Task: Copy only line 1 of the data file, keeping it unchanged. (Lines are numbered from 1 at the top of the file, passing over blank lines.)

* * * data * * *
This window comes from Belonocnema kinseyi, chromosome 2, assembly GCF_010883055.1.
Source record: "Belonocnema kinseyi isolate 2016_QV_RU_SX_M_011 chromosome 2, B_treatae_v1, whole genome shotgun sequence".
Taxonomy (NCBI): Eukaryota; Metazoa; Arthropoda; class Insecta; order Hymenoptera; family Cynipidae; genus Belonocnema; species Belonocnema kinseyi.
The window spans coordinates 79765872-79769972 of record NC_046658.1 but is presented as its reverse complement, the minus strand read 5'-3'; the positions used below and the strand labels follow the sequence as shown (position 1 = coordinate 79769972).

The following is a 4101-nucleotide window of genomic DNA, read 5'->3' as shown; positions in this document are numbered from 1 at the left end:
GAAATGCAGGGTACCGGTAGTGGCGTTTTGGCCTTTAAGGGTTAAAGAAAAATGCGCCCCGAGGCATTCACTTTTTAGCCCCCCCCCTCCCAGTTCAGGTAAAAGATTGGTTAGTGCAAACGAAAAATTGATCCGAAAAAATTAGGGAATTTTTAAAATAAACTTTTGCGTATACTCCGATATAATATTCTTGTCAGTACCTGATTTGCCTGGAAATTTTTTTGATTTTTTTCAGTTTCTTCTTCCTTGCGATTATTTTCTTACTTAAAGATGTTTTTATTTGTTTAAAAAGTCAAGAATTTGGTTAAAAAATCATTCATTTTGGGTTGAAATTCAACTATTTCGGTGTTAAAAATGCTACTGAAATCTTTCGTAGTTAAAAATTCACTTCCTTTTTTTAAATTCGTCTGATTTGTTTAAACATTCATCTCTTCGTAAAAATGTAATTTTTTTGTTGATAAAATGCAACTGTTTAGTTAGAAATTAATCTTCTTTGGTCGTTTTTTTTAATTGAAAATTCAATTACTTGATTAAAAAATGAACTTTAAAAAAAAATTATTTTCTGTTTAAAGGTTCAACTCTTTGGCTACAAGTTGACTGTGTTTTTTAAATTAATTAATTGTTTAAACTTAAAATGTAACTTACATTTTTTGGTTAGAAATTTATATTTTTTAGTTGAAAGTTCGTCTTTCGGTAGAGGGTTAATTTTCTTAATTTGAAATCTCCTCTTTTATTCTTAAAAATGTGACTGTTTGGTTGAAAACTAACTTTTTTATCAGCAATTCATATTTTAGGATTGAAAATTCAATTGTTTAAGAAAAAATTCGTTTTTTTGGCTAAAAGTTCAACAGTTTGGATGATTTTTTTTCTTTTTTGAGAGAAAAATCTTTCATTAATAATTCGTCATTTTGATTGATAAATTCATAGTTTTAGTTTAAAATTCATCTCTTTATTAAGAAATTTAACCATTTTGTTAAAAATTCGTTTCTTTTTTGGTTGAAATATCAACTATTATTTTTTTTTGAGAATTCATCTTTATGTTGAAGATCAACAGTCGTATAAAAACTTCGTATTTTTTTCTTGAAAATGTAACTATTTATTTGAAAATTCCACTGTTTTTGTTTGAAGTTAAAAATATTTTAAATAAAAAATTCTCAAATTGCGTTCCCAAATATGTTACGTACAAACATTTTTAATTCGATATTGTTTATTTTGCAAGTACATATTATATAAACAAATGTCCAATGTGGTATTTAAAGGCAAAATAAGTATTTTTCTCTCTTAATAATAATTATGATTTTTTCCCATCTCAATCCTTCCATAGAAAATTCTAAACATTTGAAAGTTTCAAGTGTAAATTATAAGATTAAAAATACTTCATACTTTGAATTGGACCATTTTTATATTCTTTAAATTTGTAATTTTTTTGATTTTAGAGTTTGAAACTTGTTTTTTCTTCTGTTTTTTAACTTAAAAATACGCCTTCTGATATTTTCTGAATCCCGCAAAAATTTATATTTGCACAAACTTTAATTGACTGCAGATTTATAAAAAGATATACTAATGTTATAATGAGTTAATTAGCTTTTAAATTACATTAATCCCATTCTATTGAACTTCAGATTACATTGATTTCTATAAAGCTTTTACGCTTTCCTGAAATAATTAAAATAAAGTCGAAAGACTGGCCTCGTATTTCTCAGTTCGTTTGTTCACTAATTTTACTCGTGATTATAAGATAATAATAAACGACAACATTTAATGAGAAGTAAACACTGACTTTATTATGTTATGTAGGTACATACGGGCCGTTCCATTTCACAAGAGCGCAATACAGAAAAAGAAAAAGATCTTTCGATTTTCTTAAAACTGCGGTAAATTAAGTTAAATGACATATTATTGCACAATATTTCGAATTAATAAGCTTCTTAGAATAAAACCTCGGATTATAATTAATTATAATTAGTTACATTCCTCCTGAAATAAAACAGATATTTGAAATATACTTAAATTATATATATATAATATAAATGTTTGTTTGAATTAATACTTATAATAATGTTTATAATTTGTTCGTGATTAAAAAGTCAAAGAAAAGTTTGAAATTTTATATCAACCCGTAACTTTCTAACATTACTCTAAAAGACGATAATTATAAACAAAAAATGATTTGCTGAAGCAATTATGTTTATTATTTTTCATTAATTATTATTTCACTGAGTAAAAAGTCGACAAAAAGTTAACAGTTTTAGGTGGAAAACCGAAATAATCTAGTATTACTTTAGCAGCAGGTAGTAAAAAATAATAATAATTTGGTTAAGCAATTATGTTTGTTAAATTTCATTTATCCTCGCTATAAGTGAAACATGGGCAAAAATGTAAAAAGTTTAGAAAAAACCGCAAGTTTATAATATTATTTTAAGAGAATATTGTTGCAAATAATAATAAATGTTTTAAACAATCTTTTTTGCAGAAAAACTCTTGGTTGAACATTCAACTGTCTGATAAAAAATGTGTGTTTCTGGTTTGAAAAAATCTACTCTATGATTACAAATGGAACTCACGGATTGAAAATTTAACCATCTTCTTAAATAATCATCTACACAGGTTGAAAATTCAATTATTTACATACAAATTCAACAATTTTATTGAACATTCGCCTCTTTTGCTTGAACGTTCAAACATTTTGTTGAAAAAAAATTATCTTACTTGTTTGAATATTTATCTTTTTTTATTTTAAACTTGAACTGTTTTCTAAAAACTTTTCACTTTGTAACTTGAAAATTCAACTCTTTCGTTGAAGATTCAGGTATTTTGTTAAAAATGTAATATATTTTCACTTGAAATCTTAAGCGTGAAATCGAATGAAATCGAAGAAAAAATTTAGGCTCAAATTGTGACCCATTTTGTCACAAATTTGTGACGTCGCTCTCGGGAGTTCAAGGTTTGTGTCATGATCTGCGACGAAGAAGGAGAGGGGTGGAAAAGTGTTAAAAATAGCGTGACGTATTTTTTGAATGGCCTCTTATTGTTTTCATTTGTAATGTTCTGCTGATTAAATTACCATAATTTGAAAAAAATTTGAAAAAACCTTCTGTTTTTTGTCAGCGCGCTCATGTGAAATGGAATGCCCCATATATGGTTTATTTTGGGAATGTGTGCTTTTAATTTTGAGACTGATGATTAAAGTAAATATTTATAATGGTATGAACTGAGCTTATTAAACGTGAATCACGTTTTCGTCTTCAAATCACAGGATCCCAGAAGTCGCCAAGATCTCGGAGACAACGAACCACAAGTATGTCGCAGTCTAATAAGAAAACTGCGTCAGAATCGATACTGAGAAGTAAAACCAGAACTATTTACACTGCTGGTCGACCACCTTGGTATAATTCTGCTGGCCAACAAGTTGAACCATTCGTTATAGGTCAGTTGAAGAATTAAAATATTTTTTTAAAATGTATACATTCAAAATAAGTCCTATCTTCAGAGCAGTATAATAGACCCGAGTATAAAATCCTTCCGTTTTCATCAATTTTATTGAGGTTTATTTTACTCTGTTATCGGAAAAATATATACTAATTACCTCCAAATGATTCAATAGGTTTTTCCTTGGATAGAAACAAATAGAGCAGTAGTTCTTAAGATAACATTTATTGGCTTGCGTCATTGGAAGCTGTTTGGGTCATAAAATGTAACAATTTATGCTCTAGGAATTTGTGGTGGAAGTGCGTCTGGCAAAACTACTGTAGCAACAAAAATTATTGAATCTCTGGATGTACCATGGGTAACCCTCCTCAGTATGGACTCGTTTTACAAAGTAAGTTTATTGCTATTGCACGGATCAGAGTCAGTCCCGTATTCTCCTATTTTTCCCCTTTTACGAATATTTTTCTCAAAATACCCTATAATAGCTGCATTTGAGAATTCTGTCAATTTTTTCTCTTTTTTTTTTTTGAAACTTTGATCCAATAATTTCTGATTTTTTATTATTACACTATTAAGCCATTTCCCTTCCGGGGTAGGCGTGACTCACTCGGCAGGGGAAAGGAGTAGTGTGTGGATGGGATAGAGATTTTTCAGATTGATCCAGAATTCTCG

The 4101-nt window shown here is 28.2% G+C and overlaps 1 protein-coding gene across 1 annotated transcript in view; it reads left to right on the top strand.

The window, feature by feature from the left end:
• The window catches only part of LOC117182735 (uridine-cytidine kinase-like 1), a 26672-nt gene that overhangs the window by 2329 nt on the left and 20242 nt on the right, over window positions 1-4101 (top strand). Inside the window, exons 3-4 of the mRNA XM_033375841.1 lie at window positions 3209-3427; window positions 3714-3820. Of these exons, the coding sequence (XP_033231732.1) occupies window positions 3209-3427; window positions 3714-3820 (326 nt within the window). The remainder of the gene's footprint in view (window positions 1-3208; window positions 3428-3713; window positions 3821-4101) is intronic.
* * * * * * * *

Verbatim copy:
This window comes from Belonocnema kinseyi, chromosome 2, assembly GCF_010883055.1.